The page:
FACTBOX: Bush, Congress seek plan for economy
(Reuters) - President George W. Bush offered some general ideas on Friday about what he would like to see in a package to shore up the U.S. economy. He and the Democratic-led Congress are trying to reach a deal on the specifics.
Here are highlights of the approaches favored by each side.
BUSH'S VIEWS ON STIMULUS
* Bush is seeking a package of tax cuts for families and businesses that would total between $140 billion to $150 billion. The White House says the plan would create around 500,000 jobs.
* The president wants the package to emphasize "broad-based tax relief" rather than spending. His aides contend a plan based on broad tax cuts would inject money into the economy quickly because it would be simpler than reductions targeted at people based on their incomes.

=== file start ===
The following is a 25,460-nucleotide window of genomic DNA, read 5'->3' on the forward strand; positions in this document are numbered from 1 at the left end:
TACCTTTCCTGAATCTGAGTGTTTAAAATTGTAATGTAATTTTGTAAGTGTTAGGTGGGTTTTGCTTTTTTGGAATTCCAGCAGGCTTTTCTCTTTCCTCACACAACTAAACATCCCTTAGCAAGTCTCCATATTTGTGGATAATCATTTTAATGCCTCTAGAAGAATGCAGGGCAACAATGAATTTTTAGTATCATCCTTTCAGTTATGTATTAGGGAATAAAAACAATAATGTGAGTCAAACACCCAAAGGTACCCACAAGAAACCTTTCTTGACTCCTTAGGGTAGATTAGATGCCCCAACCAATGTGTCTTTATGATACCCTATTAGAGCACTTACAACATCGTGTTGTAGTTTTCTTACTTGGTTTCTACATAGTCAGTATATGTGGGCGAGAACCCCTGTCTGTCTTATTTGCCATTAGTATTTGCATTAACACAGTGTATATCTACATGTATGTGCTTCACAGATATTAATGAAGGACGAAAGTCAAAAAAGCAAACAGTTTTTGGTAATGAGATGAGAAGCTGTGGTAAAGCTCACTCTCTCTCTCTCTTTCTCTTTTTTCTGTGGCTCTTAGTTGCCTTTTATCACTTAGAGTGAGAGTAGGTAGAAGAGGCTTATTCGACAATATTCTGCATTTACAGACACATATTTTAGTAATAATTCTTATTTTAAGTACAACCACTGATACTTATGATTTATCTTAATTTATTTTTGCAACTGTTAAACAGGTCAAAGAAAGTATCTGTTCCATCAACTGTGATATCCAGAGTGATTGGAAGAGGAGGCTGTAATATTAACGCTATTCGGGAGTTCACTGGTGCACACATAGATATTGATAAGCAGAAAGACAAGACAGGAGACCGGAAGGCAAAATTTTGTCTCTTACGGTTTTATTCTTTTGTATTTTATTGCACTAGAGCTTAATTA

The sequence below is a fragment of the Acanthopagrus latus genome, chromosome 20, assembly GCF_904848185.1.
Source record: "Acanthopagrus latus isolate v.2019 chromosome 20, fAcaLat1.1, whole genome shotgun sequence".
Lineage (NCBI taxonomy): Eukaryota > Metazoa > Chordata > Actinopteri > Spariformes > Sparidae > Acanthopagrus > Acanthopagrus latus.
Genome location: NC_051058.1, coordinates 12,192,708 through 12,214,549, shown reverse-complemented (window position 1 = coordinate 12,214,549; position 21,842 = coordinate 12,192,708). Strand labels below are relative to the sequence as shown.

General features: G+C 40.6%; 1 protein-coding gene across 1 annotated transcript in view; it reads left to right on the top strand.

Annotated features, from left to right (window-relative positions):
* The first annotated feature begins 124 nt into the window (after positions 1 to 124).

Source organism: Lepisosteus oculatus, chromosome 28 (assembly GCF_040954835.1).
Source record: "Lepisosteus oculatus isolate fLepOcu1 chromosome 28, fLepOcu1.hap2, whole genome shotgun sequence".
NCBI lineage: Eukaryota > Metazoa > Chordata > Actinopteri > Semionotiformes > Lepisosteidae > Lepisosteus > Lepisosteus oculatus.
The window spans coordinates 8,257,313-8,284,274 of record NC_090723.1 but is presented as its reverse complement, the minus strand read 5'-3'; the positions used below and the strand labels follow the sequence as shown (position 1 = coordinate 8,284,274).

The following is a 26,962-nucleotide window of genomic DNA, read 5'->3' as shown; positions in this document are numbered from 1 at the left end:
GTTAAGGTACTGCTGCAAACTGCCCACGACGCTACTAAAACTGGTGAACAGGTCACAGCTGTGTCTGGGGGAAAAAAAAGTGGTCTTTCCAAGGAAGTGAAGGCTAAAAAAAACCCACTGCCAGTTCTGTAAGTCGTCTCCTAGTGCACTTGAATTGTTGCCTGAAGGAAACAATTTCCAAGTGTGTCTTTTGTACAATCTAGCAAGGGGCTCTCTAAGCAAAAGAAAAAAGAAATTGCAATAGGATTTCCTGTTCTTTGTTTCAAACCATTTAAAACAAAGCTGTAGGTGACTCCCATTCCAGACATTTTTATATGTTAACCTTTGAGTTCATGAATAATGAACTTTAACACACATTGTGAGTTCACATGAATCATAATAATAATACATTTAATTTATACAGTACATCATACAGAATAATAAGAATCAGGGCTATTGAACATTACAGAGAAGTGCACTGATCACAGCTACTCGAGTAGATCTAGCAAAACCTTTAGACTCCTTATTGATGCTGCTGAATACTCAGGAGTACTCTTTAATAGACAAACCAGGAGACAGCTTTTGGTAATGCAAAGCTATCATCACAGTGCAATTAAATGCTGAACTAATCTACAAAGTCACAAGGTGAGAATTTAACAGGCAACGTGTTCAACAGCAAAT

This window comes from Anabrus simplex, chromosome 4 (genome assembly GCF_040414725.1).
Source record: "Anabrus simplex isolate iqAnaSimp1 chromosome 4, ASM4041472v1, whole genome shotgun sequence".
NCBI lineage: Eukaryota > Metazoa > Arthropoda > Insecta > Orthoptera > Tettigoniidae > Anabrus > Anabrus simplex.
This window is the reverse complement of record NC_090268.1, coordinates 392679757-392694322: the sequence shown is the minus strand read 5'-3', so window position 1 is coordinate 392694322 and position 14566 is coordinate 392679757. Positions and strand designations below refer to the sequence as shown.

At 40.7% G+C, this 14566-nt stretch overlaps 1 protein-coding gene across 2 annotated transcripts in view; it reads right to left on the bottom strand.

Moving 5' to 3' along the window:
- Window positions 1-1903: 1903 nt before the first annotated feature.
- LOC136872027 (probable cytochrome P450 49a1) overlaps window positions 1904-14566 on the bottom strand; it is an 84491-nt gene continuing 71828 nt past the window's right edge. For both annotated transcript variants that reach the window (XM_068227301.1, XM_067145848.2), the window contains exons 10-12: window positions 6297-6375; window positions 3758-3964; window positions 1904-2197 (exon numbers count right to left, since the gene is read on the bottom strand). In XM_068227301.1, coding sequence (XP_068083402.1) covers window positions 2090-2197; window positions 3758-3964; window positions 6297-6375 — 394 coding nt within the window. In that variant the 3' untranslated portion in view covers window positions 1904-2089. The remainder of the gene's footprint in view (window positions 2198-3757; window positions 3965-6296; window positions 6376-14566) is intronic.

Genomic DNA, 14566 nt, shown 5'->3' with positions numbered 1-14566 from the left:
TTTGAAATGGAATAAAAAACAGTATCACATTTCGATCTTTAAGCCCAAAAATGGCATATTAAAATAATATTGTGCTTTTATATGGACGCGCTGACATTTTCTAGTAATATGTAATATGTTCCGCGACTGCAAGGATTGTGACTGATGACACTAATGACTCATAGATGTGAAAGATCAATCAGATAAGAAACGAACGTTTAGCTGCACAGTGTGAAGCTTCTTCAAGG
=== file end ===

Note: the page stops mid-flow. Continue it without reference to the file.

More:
* The tax relief Bush favors would include tax rebates for families and individuals as well as temporary tax breaks that would give businesses incentives to invest in new equipment.
IDEAS FAVORED BY CONGRESSIONAL DEMOCRATS
* Many Democratic lawmakers are also comfortable with plans in the range of $150 billion.
* Democrats would target tax rebates toward poor and middle-class people.
* Extensions of unemployment benefits and a boost to food stamps are among the approaches favored by Democrats who say these measures would help low-income people weather the impact of a downturn.
* Democrats also want to provide additional financial aid to state governments grappling with budget shortfalls because of reduced tax revenues.
IDEAS THAT BOTH SIDES HAVE TAKEN OFF THE TABLE
* Bush has long wanted to make his 2001 and 2003 tax cuts permanent. Those reductions are set to expire in 2010 but the White House has said Bush will push for an extension of them separate from any negotiations on a short-term stimulus.
* Many Democrats believe a boost to spending on infrastructure such as roads and bridges would give the economy a needed lift and help it over the long term. But they have agreed to set aside that such proposals for now.
(Reporting by Caren Bohan, Donna Smith and Jeremy Pelofsky; Editing by Patricia Zengerle)
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